We can’t forget about Temple, though this season makes it easy to do that. It was not a year to remember for Fran Dunphy’s club, but if past is prologue, we should expect this season to be an aberration. The Owls have had plenty of success since the conference was formed, and they could be among those who carry the flag for it as time goes on.

In the interim, Houston has risen, finishing third this year, and UCF made a big leap in Johnny Dawkins’ first year at the helm. UCF has always been seen as a program with great potential given its location and facilities, but has not harnessed it yet. They may be starting towards that now, though, if they can build off this season.

Next year, Wichita State joins the conference, and they should immediately contend. The Shockers have been on quite a roll of late, and they should help the conference, at least as long as Gregg Marshall is running the show. But will they bump the conference significantly overall? This past season, only SMU and Cincinnati made the NCAA Tournament, and both were No. 6 seeds. The Shockers were the class of the Missouri Valley of late, and have been better than they have gotten credit for, but whether they become a difference-maker of sorts is not a given. They were widely considered a bubble team, rightly or wrongly, and scheduling has been a challenge for them. Perhaps that changes given the perception of The American, and they end up having a better time getting quality non-conference opponents on a regular basis, but we won’t know that right away. Likewise, whether or not coming to The American translates into better NCAA Tournament access is far from a given as well, although in theory it should help a little.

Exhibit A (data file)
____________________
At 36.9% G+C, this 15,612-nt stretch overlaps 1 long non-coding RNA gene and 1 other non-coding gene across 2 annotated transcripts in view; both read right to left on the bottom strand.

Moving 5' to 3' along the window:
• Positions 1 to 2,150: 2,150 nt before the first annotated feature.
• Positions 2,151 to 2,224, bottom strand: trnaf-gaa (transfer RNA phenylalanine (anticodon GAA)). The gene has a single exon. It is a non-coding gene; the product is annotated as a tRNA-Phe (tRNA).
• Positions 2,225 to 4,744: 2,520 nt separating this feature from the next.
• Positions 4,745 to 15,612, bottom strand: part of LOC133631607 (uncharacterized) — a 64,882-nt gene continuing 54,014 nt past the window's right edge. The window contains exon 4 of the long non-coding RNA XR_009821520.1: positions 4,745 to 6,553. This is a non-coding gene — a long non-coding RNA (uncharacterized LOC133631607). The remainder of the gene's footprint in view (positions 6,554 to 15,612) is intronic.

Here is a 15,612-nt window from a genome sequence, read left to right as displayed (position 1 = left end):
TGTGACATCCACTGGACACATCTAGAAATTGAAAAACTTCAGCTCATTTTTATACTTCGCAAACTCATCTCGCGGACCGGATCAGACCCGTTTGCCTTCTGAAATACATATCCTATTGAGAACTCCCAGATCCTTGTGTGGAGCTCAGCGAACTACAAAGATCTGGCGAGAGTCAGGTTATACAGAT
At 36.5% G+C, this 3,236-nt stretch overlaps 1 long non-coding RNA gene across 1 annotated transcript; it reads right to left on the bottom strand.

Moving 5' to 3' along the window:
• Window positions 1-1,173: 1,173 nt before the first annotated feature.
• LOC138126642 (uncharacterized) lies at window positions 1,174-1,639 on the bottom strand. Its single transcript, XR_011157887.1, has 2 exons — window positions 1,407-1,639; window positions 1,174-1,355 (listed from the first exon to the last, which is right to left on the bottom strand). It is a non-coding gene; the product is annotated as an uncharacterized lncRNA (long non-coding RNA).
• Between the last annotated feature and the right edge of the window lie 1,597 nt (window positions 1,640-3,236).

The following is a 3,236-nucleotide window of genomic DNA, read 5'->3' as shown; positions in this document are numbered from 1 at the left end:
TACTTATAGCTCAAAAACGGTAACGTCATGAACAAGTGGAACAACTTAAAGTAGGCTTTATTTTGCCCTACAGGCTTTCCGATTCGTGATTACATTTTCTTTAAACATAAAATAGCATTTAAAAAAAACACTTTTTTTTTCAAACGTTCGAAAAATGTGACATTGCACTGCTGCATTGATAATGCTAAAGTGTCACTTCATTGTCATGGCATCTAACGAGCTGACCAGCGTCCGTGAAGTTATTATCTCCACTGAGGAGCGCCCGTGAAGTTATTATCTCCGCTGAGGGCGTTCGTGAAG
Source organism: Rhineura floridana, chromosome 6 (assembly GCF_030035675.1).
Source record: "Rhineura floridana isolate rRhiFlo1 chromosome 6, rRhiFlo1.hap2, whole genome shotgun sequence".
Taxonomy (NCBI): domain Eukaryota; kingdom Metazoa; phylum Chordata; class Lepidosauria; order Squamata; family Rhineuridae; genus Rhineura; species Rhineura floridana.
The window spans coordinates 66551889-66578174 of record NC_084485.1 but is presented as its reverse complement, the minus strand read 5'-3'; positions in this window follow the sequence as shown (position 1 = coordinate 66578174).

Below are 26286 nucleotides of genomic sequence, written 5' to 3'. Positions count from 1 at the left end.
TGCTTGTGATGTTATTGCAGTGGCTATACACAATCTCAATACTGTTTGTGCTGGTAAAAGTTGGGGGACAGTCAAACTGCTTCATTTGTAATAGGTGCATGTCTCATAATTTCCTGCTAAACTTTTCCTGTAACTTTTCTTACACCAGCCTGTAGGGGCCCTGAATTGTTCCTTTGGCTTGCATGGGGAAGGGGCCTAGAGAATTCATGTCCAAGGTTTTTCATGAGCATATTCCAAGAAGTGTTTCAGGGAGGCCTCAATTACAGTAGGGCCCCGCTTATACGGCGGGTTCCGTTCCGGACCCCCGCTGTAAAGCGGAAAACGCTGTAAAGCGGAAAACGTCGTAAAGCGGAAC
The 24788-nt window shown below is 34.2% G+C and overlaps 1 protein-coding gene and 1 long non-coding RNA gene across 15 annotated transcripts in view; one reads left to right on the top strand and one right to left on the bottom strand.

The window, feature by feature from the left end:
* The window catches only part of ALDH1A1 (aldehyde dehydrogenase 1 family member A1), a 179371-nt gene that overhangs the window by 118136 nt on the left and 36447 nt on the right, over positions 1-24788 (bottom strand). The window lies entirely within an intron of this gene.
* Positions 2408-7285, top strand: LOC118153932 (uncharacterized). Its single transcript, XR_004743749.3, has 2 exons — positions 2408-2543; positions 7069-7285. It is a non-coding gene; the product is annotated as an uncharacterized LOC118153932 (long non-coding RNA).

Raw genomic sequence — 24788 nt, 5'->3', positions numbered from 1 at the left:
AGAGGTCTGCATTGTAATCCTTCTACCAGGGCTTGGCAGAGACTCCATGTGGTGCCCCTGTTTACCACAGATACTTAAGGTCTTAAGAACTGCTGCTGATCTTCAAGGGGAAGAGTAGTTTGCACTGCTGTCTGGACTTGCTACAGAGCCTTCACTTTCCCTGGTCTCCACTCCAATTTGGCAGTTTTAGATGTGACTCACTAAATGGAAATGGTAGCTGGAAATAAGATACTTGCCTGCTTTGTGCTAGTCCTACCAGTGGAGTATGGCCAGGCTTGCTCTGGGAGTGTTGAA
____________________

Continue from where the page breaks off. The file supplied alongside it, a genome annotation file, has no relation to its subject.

The off-season saw just one coaching change, and it was one whose genesis was during the season. Before conference play, USF fired Orlando Antigua in the midst of an NCAA investigation into the program, with Murry Bartow running the program the rest of the way. After the season, former Dayton and Georgia Tech head coach Brian Gregory was hired to take over the program.

Final Standings

American
Overall
SMU
17-1
30-5
Cincinnati
16-2
30-6
Houston
12-6
21-11
UCF
11-7
24-11
Memphis
9-9
19-13
UConn
9-9
16-17
Tulsa
8-10
15-17
Temple
7-11
16-16
East Carolina
6-12
15-18
Tulane
3-15
6-25
USF
1-17
7-23

Conference Tournament

The conference tournament returned to Hartford this year, and it may have conferred a slight homecourt advantage for UConn as the Huskies scored one of the two wins by a lower seed over the four days.

The tournament began with just such a game, but it was a mild upset – if you call it that – as No. 9 East Carolina beat No. 8 Temple 80-69. No. 7 Tulsa edged No. 10 Tulane 66-60 and No. 6 UConn beat No. 11 USF 77-66 to end the Bulls’ challenging season that included a coaching change.